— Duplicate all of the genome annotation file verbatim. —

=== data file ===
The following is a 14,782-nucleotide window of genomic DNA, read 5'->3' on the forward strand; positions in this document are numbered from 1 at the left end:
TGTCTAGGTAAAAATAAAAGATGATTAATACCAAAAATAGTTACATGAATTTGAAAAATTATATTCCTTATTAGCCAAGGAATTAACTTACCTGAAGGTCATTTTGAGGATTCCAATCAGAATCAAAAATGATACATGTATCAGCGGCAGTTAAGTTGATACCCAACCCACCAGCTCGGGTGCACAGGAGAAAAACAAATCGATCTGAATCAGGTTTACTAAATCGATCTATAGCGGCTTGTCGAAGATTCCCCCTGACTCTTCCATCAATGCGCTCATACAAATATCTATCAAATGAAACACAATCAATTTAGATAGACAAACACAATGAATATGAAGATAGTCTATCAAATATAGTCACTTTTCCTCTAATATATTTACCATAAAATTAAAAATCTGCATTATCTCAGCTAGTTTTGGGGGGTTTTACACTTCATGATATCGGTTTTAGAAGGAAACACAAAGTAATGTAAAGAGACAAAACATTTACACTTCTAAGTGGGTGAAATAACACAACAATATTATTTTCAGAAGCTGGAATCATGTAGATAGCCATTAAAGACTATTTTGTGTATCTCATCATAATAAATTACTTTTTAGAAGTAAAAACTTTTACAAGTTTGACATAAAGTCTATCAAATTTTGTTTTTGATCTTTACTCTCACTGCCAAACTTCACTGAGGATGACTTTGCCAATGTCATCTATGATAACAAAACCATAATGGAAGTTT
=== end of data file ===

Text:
The following is a 14,782-nucleotide window of genomic DNA, read 5'->3' on the forward strand; positions in this document are numbered from 1 at the left end:
TGTCTAGGTAAAAATAAAAGATGATTAATACCAAAAATAGTTACATGAATTTGAAAAATTATATTCCTTATTAGCCAAGGAATTAACTTACCTGAAGGTCATTTTGAGGATTCCAATCAGAATCAAAAATGATACATGTATCAGCGGCAGTTAAGTTGATACCCAACCCACCAGCTCGGGTGCACAGGAGAAAAACAAATCGATCTGAATCAGGTTTACTAAATCGATCTATAGCGGCTTGTCGAAGATTCCCCCTGACTCTTCCATCAATGCGCTCATACAAATATCTATCAAATGAAACACAATCAATTTAGATAGACAAACACAATGAATATGAAGATAGTCTATCAAATATAGTCACTTTTCCTCTAATATATTTACCATAAAATTAAAAATCTGCATTATCTCAGCTAGTTTTGGGGGGTTTTACACTTCATGATATCGGTTTTAGAAGGAAACACAAAGTAATGTAAAGAGACAAAACATTTACACTTCTAAGTGGGTGAAATAACACAACAATATTATTTTCAGAAGCTGGAATCATGTAGATAGCCATTAAAGACTATTTTGTGTATCTCATCATAATAAATTACTTTTTAGAAGTAAAAACTTTTACAAGTTTGACATAAAGTCTATCAAATTTTGTTTTTGATCTTTACTCTCACTGCCAAACTTCACTGAGGATGACTTTGCCAATGTCATCTATGATAACAAAACCATAATGGAAGTTT